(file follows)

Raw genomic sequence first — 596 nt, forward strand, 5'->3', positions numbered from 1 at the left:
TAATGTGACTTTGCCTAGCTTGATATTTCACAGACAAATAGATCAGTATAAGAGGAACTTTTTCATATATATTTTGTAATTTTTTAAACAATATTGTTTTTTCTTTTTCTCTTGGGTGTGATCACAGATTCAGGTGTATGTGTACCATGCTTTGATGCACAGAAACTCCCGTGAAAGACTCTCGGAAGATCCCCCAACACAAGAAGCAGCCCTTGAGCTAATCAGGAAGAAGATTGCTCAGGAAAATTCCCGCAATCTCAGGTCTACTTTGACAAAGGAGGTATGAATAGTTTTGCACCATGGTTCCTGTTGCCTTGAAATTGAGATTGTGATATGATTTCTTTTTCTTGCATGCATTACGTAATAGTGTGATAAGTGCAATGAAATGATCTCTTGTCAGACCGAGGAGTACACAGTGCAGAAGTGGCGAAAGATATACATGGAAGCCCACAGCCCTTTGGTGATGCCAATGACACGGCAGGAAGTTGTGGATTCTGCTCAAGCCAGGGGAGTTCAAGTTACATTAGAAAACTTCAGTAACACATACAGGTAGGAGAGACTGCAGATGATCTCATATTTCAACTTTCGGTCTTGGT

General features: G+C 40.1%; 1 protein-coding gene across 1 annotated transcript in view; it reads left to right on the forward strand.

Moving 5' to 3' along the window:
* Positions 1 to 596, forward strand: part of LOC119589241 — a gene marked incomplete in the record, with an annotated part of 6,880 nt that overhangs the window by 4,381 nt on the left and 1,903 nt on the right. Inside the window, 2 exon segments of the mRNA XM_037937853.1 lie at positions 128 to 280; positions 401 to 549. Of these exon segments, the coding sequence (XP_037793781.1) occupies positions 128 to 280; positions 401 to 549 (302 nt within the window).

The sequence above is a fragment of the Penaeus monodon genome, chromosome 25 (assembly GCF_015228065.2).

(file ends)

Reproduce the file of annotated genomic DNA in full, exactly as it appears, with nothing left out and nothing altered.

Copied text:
Raw genomic sequence first — 596 nt, forward strand, 5'->3', positions numbered from 1 at the left:
TAATGTGACTTTGCCTAGCTTGATATTTCACAGACAAATAGATCAGTATAAGAGGAACTTTTTCATATATATTTTGTAATTTTTTAAACAATATTGTTTTTTCTTTTTCTCTTGGGTGTGATCACAGATTCAGGTGTATGTGTACCATGCTTTGATGCACAGAAACTCCCGTGAAAGACTCTCGGAAGATCCCCCAACACAAGAAGCAGCCCTTGAGCTAATCAGGAAGAAGATTGCTCAGGAAAATTCCCGCAATCTCAGGTCTACTTTGACAAAGGAGGTATGAATAGTTTTGCACCATGGTTCCTGTTGCCTTGAAATTGAGATTGTGATATGATTTCTTTTTCTTGCATGCATTACGTAATAGTGTGATAAGTGCAATGAAATGATCTCTTGTCAGACCGAGGAGTACACAGTGCAGAAGTGGCGAAAGATATACATGGAAGCCCACAGCCCTTTGGTGATGCCAATGACACGGCAGGAAGTTGTGGATTCTGCTCAAGCCAGGGGAGTTCAAGTTACATTAGAAAACTTCAGTAACACATACAGGTAGGAGAGACTGCAGATGATCTCATATTTCAACTTTCGGTCTTGGT

General features: G+C 40.1%; 1 protein-coding gene across 1 annotated transcript in view; it reads left to right on the forward strand.

Moving 5' to 3' along the window:
* Positions 1 to 596, forward strand: part of LOC119589241 — a gene marked incomplete in the record, with an annotated part of 6,880 nt that overhangs the window by 4,381 nt on the left and 1,903 nt on the right. Inside the window, 2 exon segments of the mRNA XM_037937853.1 lie at positions 128 to 280; positions 401 to 549. Of these exon segments, the coding sequence (XP_037793781.1) occupies positions 128 to 280; positions 401 to 549 (302 nt within the window).

The sequence above is a fragment of the Penaeus monodon genome, chromosome 25 (assembly GCF_015228065.2).